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Buffett, growth, value and you

"Warren Buffett closes in on Cathie Wood as tech stocks tumble."

Buffett, growth, value and you

The message that the headline (see the sub-title above) in 'The Financial Times' was trying to convey was clear. There is someone called Cathie Wood - presumably an investor or possibly a fund manager - and Warren Buffett had fallen behind her by some measure of investing returns, and now Buffett had caught up with her. The headline also implies that there is some kind of a competition where Buffett did badly but has now almost defeated the previous champion, somewhat like the underdog athlete in the closing stages of a sports-themed movie. Now, in the final scene, the old man will step up to the podium and receive a gold medal from the editors of the newspaper. As Buffett fans, I guess we should be happy that 'The Financial Times' is trying so hard to engage and entertain us.

Cathie Wood, by the way, is the fund manager of an ETF named Ark Invest's Innovation, which is generally known by its stock market ticker ARKK. Don't ask why the fund manager is important at all in an ETF because that's a whole separate story. Disregard for the moment the identity crisis here - Berkshire and ARKK are not the same sorts of creatures at all. ARKK is an ETF but as ETFs tend to be nowadays, a passive fund that is actually sort of actively managed. Berkshire is a holding company that can be considered an investment vehicle because of the way Buffett and Munger run it.

I then came upon a different headline, this one in Bloomberg, which is no less a reputed commentator on money matters than 'The Financial Times':
"Wood, Buffett Post Similar 2-Year Gain With Divergent Strategies."

Hmmm... That's the exact same underlying facts that the two headlines are talking about. Here's what actually happened. After the initial brief collapse, the ARKK fund did fabulously well in the first half of the pandemic and then fell sharply. Berkshire Hathaway, after the initial collapse, kept rising steadily throughout the pandemic and now they have both ended up with the same returns over the whole period as a whole.

If you look at the two headlines and their stories together, you discover that the financial media can spin anything to prove their point. The point FT wants to prove is that there is a swing from growth stocks, which ARKK is heavy on, to value stocks, which is what Berkshire is supposedly all about. Bloomberg, in sharp contrast, is making the point that whether you did growth or value, you ended up with the same returns through the pandemic markets.

The funny thing is that both are right and yet both are wrong. Well, not wrong factually but for investors like you or me, both are useless and in fact, paying attention to opinions like this may be harmful to us.

This growth vs value stocks is a question that I get a lot in the context of Value Research Stock Advisor. As you may have been able to figure out (there's a big hint in the name I gave my company which could help you guess), I have a natural bias towards one of these two types. However, that does not directly affect what we recommend under Value Research Stock Advisor.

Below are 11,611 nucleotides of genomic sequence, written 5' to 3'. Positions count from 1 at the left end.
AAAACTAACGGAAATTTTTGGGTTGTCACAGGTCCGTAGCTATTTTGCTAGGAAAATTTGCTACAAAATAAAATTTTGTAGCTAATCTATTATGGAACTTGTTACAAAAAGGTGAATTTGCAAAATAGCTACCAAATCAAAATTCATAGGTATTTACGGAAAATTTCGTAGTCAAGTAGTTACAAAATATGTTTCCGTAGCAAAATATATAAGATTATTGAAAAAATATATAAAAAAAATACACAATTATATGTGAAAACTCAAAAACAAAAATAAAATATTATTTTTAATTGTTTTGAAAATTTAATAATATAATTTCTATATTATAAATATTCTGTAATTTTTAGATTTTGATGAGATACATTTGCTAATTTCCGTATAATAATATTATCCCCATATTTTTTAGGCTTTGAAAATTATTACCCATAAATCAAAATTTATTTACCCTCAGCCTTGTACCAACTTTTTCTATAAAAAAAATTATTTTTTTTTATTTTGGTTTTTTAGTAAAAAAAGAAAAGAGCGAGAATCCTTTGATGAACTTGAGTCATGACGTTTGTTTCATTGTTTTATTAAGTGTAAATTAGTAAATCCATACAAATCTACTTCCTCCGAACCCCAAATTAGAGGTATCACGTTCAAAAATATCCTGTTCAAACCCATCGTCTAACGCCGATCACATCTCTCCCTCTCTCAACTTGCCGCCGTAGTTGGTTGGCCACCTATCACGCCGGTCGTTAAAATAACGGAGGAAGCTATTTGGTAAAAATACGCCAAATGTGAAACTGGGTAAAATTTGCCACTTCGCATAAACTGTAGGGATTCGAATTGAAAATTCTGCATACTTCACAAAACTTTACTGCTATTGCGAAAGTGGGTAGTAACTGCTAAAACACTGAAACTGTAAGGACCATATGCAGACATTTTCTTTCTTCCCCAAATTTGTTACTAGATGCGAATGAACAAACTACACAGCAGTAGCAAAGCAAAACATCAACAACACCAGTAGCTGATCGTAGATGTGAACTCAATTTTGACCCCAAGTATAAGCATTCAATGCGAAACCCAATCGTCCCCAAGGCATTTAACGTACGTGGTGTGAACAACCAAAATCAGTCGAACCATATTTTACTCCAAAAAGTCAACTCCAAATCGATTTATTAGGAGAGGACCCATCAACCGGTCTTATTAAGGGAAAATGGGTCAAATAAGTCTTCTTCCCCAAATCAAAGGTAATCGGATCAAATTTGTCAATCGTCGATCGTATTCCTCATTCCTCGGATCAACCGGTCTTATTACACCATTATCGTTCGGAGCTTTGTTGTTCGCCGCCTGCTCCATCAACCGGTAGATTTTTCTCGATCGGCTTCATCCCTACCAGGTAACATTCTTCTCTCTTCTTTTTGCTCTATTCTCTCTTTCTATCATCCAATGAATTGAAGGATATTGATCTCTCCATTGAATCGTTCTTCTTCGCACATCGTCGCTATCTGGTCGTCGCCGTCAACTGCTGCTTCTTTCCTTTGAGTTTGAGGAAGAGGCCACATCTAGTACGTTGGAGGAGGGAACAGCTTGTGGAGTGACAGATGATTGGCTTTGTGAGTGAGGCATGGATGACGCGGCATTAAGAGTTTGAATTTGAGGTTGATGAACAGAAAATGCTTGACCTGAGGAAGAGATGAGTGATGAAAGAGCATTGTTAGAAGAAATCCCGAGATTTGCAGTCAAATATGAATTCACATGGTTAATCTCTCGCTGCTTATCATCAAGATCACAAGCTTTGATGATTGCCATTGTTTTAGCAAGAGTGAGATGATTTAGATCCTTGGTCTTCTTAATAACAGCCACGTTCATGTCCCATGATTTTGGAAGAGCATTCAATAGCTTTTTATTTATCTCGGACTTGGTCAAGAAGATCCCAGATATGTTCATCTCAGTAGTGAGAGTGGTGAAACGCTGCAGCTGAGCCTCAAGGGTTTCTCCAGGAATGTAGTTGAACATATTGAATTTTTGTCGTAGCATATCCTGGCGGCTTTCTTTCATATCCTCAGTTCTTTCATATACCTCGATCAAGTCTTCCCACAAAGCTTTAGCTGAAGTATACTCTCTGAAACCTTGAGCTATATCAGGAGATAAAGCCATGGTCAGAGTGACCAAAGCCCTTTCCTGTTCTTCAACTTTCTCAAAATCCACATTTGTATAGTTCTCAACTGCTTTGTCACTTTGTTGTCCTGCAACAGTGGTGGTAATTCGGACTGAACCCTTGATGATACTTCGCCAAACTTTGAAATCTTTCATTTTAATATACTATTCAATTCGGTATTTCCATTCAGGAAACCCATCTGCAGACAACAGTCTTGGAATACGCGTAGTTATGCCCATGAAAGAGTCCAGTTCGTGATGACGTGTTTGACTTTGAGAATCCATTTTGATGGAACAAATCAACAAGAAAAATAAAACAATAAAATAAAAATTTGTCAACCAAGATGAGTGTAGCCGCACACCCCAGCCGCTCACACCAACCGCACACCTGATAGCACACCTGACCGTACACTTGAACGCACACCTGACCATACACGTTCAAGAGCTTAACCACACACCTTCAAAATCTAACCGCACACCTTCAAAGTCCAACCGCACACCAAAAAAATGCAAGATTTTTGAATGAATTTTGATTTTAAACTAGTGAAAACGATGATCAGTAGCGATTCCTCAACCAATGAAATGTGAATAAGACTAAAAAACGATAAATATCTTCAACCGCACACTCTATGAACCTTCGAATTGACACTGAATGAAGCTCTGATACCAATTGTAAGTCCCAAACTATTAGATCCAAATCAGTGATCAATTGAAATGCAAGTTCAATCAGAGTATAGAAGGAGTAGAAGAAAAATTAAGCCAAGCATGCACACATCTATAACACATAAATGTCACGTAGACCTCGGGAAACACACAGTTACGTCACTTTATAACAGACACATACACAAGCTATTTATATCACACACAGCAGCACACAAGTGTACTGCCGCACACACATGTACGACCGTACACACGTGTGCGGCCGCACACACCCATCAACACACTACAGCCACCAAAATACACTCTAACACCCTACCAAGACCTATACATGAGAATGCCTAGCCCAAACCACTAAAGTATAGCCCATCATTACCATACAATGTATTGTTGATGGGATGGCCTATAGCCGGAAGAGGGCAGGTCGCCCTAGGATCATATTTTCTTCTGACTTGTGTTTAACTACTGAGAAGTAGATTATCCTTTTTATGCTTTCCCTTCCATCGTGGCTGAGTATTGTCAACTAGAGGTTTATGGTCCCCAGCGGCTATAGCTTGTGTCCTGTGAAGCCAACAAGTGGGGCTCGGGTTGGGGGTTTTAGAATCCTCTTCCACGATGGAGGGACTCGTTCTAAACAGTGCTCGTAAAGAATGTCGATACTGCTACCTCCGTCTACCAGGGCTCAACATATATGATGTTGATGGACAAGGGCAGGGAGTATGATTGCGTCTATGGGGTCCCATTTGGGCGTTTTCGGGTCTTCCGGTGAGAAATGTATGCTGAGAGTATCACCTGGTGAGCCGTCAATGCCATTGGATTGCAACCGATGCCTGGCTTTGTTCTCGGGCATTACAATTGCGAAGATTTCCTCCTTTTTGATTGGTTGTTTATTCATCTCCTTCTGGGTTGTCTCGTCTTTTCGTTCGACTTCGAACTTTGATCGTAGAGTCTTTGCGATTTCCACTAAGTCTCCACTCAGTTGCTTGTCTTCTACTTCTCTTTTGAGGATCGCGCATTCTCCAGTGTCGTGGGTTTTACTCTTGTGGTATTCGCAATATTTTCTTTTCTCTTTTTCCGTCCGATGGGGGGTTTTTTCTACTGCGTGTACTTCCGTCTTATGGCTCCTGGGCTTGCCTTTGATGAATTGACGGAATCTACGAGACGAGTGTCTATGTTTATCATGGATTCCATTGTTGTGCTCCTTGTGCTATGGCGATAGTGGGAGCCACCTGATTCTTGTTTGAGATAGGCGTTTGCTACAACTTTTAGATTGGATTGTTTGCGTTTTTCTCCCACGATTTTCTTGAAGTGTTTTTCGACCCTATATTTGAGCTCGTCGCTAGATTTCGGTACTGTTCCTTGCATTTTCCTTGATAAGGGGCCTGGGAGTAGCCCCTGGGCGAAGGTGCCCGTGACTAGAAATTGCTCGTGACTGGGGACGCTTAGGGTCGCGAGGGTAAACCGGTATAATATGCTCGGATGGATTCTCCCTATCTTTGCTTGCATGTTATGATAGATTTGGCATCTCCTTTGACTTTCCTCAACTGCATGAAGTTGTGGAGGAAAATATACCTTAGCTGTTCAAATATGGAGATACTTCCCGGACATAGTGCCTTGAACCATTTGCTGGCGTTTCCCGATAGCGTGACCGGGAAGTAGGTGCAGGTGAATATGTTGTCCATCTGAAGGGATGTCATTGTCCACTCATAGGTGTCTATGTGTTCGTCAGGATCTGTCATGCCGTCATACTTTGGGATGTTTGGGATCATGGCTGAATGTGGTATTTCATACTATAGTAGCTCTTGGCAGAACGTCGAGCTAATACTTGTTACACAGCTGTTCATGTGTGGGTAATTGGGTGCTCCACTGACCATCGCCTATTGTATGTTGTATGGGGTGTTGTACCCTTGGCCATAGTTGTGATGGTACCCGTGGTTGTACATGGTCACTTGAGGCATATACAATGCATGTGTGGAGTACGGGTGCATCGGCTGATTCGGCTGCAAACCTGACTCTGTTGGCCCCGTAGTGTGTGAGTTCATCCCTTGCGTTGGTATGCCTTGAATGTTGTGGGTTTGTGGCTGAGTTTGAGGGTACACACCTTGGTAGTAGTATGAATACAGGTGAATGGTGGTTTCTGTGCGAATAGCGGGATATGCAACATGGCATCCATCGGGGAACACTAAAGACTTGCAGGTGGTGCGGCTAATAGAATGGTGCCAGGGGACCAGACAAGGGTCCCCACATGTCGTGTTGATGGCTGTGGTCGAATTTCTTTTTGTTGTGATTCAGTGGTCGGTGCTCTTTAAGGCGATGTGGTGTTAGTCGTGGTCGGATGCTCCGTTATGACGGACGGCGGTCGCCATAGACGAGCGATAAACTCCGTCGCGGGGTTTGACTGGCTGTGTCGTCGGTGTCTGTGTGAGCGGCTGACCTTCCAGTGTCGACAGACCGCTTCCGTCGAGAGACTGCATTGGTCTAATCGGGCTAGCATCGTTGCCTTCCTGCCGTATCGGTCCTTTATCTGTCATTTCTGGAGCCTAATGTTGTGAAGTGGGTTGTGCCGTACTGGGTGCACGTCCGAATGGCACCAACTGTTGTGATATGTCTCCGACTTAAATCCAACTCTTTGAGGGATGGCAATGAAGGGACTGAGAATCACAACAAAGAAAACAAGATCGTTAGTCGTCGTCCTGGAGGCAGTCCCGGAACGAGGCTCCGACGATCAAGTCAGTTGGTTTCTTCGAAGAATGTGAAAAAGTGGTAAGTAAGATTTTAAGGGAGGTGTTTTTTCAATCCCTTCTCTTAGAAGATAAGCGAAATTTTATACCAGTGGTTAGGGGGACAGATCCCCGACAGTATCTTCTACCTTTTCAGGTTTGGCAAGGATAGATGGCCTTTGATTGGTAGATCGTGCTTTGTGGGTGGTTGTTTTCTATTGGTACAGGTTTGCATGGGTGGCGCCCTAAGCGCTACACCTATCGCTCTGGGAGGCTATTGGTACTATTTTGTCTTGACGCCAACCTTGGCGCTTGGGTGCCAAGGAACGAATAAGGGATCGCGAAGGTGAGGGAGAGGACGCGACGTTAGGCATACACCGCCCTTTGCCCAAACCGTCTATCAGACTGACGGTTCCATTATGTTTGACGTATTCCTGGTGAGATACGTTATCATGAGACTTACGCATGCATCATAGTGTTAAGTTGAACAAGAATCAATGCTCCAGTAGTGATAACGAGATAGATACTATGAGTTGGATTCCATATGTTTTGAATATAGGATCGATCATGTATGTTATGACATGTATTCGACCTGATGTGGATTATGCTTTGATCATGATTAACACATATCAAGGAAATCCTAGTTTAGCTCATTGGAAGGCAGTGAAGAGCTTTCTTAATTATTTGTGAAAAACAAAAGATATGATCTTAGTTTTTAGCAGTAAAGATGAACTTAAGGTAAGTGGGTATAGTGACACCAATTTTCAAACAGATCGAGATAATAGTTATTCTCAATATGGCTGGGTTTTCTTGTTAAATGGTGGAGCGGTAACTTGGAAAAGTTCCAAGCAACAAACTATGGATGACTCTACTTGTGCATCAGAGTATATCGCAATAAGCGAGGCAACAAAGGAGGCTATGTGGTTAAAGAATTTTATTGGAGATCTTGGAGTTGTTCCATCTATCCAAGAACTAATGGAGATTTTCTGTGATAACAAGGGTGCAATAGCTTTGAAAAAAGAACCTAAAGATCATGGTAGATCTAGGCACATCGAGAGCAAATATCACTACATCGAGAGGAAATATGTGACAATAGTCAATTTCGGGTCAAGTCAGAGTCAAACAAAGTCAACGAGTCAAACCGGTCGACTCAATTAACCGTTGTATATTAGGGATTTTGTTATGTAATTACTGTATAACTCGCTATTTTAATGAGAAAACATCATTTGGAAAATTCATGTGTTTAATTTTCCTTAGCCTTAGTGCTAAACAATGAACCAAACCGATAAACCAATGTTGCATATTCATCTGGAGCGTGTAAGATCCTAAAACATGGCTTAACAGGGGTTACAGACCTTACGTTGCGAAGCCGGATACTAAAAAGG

To the question of what kind of stocks we recommend in Stock Advisor, the answer is simple: we recommend stocks that will make money for you.

This sounds like a non-answer to some people but it's not. It does avoid saying the kind of things that some investors expect because jargon like value stocks, growth stocks, or large/mid-small or contrarian stocks is not there. If you want the jargon and news stories that are force-fitted to the jargon, then you can read FT or Bloomberg or the rest of the money media. Our job is something very different.

In Value Research Stock Advisor, there is only one stream of recommendations - a list of stocks you should buy. That does not mean at all that we don't look at concepts like growth or value. Far from it. These factors are central to our evaluation of stocks, along with many others. However, looking at them is our job, not yours. They have to be weighed along with each other and against each other in order to decide whether a stock is worthy of investing.

However - and this is a key point - while looking at all this is our job, it's not like we are preventing you from doing so. In fact, through the investment thesis for each stock, as well as the tools that you get along with your membership of Stock Advisor, you can have deep knowledge of the stocks that we recommend. Indeed, since our bundled research tools are loaded with complete data of every stock in the Indian markets, you can do the same for any other stock also. What we have is not just a stock-recommendation service but a complete confidence-supplying system, whether you are into growth or value or anything else.

All in all, this is what you get:

  • Access to all our (currently 52) stock picks.
  • Best Buy Stocks: 18 stocks selected from our recommendations. Use this set to start building your portfolio right away!
  • The complete investment thesis for all recommended stocks to understand why you are investing.
  • New recommendations as soon as they are released.
  • Continuous updates and analysis on all recommended stocks straight from our dedicated analyst team.